Second, case questions are impersonal. They often feel unfair when used in isolation, because they don’t allow candidates to show the full spectrum of their skillset. Therefore, it’s best to use case questions in tandem with evidence-based questions.
💡 Tips for using case questions:
Only use case questions in combination with evidence based questions.
Always ask more than one case question.
Never make case questions about your company or domain. As a founder, you have insider knowledge, and that will skew your evaluation.
Sample interview plan
Below is an example plan that aims to ask a series of evidence-based and case questions over the course of 60 min. (You can also see it in Google Docs at this link.) Use this example plan to create your own plan.
Prepare to answer their questions
Good product candidates will ask deep questions about your business, your team, and the way you think about organizational design. Here are a few non-negotiable questions that you as a founder must have answers to.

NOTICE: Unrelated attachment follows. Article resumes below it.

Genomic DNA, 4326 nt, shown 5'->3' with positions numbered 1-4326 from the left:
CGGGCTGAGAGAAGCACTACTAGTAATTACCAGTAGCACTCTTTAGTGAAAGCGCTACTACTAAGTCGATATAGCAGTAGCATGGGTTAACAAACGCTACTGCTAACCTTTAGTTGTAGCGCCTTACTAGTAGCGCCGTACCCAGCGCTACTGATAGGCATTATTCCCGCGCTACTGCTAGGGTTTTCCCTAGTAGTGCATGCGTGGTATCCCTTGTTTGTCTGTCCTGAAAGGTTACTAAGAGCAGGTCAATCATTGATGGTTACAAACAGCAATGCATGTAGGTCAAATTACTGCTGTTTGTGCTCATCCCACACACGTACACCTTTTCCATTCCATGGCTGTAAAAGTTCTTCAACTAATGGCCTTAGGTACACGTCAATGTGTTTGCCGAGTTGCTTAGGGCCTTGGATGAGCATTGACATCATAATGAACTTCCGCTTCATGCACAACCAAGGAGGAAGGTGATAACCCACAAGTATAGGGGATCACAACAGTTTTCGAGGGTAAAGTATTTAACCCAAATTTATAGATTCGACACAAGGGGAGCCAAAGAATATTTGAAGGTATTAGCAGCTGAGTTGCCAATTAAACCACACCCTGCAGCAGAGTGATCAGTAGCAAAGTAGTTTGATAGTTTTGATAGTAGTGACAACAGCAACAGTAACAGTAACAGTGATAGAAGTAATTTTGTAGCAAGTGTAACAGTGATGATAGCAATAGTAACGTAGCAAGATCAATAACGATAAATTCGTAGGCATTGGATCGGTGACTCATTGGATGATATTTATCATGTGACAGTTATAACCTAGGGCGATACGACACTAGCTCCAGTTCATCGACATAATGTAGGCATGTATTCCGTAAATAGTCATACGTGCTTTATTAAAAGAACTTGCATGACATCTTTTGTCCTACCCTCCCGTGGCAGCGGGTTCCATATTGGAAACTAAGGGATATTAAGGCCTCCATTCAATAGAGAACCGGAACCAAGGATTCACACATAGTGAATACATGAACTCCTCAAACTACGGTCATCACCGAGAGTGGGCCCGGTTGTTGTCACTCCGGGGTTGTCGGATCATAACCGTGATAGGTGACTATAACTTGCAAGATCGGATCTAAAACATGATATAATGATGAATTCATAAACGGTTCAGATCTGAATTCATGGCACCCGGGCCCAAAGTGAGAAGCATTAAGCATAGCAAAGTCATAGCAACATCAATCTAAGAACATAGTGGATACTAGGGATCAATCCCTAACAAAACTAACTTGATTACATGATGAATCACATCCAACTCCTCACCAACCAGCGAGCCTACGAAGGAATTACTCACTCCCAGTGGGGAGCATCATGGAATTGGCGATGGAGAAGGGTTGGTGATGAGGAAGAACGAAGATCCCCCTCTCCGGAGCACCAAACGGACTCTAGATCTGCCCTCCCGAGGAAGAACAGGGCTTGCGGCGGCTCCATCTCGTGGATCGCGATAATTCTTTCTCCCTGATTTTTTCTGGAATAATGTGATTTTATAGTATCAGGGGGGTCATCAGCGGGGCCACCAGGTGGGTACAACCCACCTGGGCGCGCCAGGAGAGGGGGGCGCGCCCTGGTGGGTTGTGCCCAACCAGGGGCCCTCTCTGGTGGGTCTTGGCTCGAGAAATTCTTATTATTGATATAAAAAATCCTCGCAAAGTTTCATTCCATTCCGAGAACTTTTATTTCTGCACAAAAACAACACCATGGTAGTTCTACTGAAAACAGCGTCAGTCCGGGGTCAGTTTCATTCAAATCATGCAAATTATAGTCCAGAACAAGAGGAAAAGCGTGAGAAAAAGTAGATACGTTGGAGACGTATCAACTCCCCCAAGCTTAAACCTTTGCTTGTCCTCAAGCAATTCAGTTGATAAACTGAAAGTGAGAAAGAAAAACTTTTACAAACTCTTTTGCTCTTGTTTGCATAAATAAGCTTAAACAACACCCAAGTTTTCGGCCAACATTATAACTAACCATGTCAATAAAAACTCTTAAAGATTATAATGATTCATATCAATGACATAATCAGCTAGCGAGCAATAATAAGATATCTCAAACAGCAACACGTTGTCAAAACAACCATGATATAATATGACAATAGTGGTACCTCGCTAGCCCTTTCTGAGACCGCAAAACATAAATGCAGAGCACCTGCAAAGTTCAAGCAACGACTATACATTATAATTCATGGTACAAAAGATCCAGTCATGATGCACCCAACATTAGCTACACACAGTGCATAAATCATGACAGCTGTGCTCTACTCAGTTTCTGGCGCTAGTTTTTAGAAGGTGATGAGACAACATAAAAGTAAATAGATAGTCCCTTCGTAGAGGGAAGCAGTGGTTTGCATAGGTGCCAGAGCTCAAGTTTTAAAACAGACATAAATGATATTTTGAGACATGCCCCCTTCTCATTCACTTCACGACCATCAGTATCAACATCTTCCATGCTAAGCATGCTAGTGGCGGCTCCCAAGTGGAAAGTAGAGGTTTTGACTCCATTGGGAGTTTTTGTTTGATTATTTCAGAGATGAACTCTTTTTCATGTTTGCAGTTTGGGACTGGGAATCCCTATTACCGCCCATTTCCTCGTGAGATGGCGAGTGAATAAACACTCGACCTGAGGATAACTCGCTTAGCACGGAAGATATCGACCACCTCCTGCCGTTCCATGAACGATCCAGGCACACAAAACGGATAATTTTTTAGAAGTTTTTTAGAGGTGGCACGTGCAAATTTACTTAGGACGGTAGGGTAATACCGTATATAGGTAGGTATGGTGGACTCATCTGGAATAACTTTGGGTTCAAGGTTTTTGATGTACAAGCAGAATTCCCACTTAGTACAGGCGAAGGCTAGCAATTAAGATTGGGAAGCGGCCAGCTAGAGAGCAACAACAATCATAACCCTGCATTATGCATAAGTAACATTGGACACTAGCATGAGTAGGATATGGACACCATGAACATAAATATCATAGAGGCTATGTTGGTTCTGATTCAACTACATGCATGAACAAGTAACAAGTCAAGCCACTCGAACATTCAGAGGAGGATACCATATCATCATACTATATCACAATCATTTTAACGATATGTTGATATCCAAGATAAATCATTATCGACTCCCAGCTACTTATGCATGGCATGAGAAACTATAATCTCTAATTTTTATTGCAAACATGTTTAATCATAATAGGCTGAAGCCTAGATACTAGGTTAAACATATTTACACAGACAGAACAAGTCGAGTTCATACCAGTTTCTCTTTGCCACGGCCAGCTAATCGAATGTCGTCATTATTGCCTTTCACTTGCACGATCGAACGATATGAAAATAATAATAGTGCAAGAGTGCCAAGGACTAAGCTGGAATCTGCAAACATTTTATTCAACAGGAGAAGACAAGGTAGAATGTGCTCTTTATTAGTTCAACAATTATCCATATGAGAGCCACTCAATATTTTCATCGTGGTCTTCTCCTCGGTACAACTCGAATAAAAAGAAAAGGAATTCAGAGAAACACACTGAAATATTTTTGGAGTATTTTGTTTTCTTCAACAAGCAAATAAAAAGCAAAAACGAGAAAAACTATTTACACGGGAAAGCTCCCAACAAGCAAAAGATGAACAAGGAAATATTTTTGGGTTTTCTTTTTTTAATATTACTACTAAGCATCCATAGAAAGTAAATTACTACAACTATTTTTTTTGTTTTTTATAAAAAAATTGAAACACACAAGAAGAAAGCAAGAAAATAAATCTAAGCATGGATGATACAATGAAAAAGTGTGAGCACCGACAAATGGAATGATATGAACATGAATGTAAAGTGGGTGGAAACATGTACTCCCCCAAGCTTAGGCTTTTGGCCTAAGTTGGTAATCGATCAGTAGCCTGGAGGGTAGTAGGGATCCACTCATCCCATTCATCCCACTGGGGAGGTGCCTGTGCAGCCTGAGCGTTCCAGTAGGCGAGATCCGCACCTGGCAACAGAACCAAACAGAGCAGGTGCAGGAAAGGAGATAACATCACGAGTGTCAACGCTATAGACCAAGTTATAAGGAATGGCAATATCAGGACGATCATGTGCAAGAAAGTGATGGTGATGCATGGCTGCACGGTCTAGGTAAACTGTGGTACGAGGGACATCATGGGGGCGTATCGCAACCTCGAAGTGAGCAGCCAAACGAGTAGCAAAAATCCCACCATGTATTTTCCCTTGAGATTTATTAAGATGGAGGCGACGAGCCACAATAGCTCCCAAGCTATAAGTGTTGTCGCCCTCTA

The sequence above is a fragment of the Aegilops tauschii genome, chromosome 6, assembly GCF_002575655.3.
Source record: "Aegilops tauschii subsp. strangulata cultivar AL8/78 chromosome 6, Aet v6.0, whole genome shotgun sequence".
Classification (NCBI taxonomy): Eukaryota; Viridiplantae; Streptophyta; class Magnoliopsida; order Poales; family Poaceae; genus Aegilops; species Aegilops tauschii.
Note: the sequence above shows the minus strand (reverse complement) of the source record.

How do you define the role of a Product Manager?
Can you tell me about the last time you killed a product or invalidated a hypothesis? What did you learn?
What is your value proposition?
How do you differentiate?
What’s your vision for 1, 3, 5 years from now?
What does your 1 year roadmap look like?
Who will this role report to?
Can you tell me about the structure of the team? Who will I be collaborating with most closely?
Have the engineers on the team worked with a Product Manager before?
What does a career ladder for PMs look like at your company?
What is the one single metric that a PM in this role will own?
What is the onboarding plan for this role?
What is the 3 / 6 / 9 months plan for this role?
👉 Want to know what other questions candidates might have up their sleeve? Check my post about strategy questions you might get asked as a founder: Joining a startup? Ask them about strategy
Illustration by Anna Antipina from Ouch!
Evgeny, I feel smarter just reading your blog! Thanks for sharing your thoughts! I sure will refer back to this write-up when I interview someone or when I am interviewed.